Gracie Edmonds

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Gracie Edmonds will be an eighth grader at Goshen Middle School.

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July 17, 2013

Montclair State University (New Jersey) and Goshen College (Indiana). Two completely different places share a common interest, teaching students about Sports Journalism. This is the first year for the Goshen College Campus.

673.2 miles away from Goshen a camp just like ours is going on. Teaching the exact same foundations for sports journalism, at the same time too. The fact that both camps are doing the same thing right now amazes me.

Write on Sports is a great program encouraging students to write by writing about sports. This program is fantastic because it allows students like me, and students all the way in New Jersey to be connected. Learning the same things, doing the same projects. It is really cool.

There are three Write On Sports camps. Two in New Jersey and one on the Goshen College campus going on right now.

 

July 15, 2013

GOSHEN Ind.- This morning, July 15,2013 at approximately 10:30 am, Write on Sports had the opportunity to interview Natalie Newell.

Natalie Newell is a pitcher at Bethel College in Mishawaka, Indiana. She is an athlete who takes both her game and her grades very seriously.

I talked with Newell about her Academic All-American award. She talked about how important time management is in completing your work. Earlier in the camp we were able to go to Notre Dame and interview athlete Jewell Loyd. She also talked about how one of the big changes from high school to college was academics.

The similarities between the two don’t stop there. Even though Loyd plays basketball and Newell plays softball, they both talked about the differences between high school and college games in closely related ways.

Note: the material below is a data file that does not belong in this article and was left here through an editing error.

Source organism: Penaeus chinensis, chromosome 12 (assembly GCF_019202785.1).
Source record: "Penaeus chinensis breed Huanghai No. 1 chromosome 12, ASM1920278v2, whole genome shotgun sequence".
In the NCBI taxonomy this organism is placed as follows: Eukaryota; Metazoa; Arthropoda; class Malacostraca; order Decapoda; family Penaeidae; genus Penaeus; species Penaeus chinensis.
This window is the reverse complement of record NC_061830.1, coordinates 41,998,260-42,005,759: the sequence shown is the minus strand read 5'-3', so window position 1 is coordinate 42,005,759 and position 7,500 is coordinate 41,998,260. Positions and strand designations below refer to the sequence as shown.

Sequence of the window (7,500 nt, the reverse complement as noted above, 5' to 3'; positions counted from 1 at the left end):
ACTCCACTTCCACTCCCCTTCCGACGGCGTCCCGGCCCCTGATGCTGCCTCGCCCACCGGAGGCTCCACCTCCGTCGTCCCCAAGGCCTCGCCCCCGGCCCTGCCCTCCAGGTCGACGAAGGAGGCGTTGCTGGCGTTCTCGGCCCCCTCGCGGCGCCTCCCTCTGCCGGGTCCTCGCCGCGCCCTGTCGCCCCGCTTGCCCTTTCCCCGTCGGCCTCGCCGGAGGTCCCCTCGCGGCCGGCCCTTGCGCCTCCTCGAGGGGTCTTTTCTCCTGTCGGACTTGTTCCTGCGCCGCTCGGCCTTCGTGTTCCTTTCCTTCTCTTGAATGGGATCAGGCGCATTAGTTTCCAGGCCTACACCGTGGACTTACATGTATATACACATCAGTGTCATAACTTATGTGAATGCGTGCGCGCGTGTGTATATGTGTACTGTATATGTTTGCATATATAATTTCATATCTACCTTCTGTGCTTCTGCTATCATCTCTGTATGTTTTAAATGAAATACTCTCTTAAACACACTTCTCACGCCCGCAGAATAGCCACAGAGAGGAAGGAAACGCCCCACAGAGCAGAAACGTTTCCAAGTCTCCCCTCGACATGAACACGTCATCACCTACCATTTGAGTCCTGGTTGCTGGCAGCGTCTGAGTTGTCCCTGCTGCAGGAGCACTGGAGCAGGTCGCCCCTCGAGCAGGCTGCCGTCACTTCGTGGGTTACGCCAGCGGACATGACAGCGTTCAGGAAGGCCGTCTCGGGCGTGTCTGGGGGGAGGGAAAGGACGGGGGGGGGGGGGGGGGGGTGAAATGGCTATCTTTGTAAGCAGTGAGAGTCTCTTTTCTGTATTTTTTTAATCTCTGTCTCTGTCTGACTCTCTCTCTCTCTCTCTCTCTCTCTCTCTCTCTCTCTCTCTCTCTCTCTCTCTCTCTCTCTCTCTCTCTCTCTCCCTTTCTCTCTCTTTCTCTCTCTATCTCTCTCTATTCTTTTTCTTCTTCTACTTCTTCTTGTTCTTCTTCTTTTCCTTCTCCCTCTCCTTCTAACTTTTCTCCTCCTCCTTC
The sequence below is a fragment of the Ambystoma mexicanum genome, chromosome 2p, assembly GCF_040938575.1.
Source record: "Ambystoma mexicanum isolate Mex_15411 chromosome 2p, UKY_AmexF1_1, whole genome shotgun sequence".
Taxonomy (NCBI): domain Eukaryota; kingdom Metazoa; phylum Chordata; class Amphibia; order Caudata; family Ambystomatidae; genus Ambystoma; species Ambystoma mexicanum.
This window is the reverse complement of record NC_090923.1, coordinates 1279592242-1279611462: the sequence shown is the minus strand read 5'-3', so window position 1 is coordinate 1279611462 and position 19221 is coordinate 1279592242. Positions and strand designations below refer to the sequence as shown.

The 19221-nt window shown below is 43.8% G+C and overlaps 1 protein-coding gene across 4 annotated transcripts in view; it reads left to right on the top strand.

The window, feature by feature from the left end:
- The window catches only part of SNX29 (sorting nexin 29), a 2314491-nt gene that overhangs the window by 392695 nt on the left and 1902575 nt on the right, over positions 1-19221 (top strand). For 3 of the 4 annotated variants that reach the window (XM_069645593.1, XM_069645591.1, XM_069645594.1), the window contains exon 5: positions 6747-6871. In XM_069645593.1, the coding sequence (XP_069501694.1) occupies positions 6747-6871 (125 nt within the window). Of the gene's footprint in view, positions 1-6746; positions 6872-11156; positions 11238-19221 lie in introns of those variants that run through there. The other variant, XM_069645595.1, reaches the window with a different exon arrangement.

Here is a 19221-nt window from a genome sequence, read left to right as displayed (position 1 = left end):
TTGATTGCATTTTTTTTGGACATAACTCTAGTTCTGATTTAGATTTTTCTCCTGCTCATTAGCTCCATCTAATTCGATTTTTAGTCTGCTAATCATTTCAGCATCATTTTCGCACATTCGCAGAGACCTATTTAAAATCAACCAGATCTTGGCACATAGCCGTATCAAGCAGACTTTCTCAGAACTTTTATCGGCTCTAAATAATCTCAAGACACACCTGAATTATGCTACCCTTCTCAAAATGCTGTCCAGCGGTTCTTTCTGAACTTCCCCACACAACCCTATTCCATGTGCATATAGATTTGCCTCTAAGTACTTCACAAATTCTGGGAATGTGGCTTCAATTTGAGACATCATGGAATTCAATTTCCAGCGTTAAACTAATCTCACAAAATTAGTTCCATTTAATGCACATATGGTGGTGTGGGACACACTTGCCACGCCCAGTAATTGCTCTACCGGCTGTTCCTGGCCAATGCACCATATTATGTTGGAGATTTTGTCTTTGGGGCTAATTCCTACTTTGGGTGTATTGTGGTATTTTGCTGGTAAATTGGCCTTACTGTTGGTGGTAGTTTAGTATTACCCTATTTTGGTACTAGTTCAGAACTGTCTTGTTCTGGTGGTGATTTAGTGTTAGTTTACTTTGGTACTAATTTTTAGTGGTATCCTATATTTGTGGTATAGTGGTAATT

One of the ways both described a change in their sport was the speed of the game. They both said that the game was faster and there were no breaks. The two players also described a change in the size of the girls. They were bigger, faster, and stronger. Newell talked about how the harder game “challenged me to step up my game.”

The two players are from different colleges and play different sports. Yet, they have the same thoughts about the change. Are the two players really that different after all?

July 11, 2013

SOUTH BEND, Ind.РYesterday, July 10, 2013 around 4:00 pm, Write On Sports had the opportunity to interview three Silverhawks players pre-game. Fidel Pena is #23 and plays infielder, Alex Glenn #28 is an outfielder, as well as Pitcher #19 Jesse Darrah. They explained how they work hard during training so they are prepared for the games.

The Players warmed up with the catchers playing a game of catch, batting practice for the batters, a run for the whole group, and many drills. They started warmups at 1:00 pm and they don’t go home until after 11:00 pm.

Pitching Coach Wellington Cepeda talked about how most people think the players get there a little before the game. That’s not the case. Cepeda said, “It’s like a regular job.”

Some of the players work out or ice their muscles after a game to cool down.

The players went into the game prepared. They explained their feelings in two words: ready and excited.

They went into the game against Kane County Cougars with a positive outlook and ended with a positive outcome. Silverhawks prevailed 7-2.

July 9, 2013

Today July 9, 2013 10:00 am at the Goshen College Newcomer Center, Write On Sports had the opportunity to interview professional marathon runner Justin Gillette. ¬†Justin Gillette started running February 14, 1996. He’s run 133 marathons. He finished 126, winning 64 first place and has placed others spots 62 times. What about the seven he didn’t finish?

I had the opportunity to talk to Justin about feelings before and after a race. Some of the words he used to describe the feeling were nervous, pumped, and excited. Justin said, “You’re really excited because you don’t know if you will finish or drop out.”

He also talked about how he knew he wasn’t going to finish those seven races. The feeling of I can’t do this set in. IS this what causes runners to drop out? “It’s really tiring and at the end you’re really thirsty.” said Justin.

There are many reasons for racers to drop out. Sometimes they are small like fatigue or thirst.